New Zealand – Dunedin to Stewart Island

From Dunedin we continued south toward the Catlins Coast, an area with lots to see including petrified forests visible at low tide, waterfalls and lots of great views. We stopped in Balclutha because it was lunch time. Balclutha, located on a river a little inland, was not a large town, but it did have an I Site and several restaurants. We tried the local Indian place and had a delicious meal and took the leftovers with us. The woman staffing the I Site was full of advice for our trip along the coast and loaded us up with a more detailed map and information about closed trails – saving us a drive up to a waterfall we would not be able to see. She did encourage us to check out several other waterfalls that didn’t have great signage, so without her advice we would have missed them!

The sign on the side of the road said “Sod House” So we stopped, it was a sod house that the local historical society has staged to show how it was in the late 1800s.
This is a real toadstool, just growing in some grass. Lots of interesting fungus here – but I still don’t eat it.

Along the this very scenic drive we made stops that took us out to scenic overlooks, lighthouses, and a petrified forest that appears during low tide. Another low tide activity was the walk out to Monkey Island. We initially hit Monkey Island while the tide was high enough that you could not walk out and climb to the top, but after we had continued on and enjoyed a great lunch, a short hike and some more great views, we were heading back to our hotel and we decided to see if the tide was down enough, and it was! The “island” is just about 50 meters from the shore, but the tide is big enough that the beach extends out and you can climb up to an observation platform on top, Nice views.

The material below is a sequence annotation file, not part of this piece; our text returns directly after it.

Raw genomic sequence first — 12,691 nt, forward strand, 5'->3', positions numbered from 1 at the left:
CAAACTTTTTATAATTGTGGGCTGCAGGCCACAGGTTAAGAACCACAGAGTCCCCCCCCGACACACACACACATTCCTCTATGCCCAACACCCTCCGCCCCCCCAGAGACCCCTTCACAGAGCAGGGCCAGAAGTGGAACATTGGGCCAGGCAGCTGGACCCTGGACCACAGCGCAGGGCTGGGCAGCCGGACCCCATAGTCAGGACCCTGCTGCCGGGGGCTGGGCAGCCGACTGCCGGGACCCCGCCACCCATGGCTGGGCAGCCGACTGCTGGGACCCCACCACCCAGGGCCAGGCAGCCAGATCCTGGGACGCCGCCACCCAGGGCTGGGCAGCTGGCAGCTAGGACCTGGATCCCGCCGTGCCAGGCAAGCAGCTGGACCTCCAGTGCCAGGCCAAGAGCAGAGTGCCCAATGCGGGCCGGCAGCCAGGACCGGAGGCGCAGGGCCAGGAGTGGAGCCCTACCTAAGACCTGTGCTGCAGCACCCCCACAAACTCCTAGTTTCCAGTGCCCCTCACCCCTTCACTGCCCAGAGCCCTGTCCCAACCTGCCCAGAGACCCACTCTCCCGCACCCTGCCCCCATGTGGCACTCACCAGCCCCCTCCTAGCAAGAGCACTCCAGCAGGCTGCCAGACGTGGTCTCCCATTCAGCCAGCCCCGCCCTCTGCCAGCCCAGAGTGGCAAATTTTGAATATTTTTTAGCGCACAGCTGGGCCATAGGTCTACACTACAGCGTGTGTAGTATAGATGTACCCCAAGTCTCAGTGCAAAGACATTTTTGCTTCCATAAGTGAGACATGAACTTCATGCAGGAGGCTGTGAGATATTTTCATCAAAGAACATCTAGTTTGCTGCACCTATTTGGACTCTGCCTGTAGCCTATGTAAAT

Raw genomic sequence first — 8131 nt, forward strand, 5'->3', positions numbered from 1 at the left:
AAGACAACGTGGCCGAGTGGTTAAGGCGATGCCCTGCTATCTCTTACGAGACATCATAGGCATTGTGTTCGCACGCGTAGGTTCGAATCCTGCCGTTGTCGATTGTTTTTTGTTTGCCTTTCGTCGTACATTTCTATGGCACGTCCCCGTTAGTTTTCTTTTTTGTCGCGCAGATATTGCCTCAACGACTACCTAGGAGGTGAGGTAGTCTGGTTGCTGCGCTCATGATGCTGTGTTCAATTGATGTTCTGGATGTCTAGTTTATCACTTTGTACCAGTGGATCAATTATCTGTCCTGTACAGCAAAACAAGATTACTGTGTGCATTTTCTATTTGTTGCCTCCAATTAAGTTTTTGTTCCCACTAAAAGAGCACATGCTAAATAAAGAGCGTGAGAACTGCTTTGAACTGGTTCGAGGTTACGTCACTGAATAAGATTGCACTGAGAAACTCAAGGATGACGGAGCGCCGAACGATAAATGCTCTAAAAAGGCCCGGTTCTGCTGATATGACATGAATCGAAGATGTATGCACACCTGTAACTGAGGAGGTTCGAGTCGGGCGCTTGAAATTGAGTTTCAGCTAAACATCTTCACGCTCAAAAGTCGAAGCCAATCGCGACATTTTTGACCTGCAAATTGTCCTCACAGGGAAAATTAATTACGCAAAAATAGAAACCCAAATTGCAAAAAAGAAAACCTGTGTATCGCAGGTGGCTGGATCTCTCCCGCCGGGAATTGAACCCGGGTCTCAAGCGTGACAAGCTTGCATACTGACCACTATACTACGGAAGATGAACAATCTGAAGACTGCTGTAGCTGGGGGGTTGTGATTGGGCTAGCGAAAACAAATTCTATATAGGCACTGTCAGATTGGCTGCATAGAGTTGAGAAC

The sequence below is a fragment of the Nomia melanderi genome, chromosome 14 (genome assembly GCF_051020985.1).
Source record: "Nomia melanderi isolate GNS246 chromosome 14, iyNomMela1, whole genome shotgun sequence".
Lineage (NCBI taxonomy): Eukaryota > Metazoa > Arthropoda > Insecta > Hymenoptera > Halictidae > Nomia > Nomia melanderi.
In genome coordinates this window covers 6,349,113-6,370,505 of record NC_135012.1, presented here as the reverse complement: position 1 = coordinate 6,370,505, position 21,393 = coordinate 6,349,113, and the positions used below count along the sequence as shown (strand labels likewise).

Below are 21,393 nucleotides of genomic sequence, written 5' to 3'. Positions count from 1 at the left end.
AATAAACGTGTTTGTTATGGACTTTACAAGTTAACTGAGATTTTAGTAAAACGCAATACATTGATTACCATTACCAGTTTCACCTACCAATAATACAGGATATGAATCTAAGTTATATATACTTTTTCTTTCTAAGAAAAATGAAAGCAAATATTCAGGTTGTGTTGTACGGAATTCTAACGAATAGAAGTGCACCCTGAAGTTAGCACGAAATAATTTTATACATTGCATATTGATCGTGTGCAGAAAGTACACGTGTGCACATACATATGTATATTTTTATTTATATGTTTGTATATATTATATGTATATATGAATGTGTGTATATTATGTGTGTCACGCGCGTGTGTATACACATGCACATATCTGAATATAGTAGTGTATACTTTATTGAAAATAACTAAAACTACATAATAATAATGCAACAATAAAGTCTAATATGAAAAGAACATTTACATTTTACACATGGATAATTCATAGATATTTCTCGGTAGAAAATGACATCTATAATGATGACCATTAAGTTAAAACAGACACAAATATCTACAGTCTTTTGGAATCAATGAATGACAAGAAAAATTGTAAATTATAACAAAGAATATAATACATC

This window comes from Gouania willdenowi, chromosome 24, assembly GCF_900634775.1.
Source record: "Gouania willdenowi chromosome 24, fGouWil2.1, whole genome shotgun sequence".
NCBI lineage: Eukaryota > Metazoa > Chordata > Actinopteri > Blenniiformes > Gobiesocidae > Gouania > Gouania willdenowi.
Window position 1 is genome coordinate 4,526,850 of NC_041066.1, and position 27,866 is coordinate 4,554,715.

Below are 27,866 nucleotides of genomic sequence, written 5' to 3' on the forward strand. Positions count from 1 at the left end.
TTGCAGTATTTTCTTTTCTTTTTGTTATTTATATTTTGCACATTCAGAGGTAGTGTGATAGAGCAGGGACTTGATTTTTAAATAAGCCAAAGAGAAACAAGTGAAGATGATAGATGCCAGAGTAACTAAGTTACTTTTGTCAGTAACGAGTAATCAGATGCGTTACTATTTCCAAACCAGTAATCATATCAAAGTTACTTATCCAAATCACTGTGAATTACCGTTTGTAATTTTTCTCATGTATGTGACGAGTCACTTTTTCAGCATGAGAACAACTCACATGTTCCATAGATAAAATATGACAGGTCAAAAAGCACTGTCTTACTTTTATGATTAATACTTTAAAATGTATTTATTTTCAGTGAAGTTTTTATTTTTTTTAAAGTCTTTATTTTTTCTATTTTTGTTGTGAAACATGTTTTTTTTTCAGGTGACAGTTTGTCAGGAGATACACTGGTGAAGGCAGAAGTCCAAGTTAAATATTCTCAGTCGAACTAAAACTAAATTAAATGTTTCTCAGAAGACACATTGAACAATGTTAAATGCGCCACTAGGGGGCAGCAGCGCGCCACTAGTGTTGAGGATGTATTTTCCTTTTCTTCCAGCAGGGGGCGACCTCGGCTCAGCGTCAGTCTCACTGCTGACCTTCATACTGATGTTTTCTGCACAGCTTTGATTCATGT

Monkey Island – still a little wet for heading over.
The trees on the trails are always interesting.
Petrified wood laying on the beach during low tide.


We stayed in Invercargill for a few days on this leg of the trip, and it is an interesting city. The downtown was a little run-down and a number of the buildings had notices that they needed remediation to meet earthquake proof standards which may have contributed to the number of empty buildings. Based on random bits of information gleaned here and there, it appears that changes to national building codes in response to the Christchurch earthquake are creating many challenges for smaller cities and towns, especially as older buildings in their central business districts are being hit with these remediation orders. But, like many cities and towns here, it does have a lovely public garden with an aviary, so we saw some very colorful and noisy birds.

One of the many birds in the aviary.
The Invercargill Water Tower, a registered site of engineering accomplishment. Alas, due to earthquake risk you can no longer tour it.

One of Invercargill’s claims to fame is that it is the home of Burt Munroe who still holds the land speed record and was memorialized in the movie “The World’s Fastest Indian.” There is a motorcycle museum, and the actual motorcycle Burt Munroe rode is displayed at the local hardware store, along with an interesting array of other motorcycles, old cars and machines and some of the motorcycles made to shoot the movie in 2005.

One of the movie versions – there was a large group of motorcycle men surrounding the display with the original so we weren’t able to get a good photo.
Another of the old cars displayed around the hardware store, it was quite a place.
A double rainbow that appeared as we walked around Invercargill, it persisted for a long time and got very bright. We stayed pretty dry though, the rain was down the road.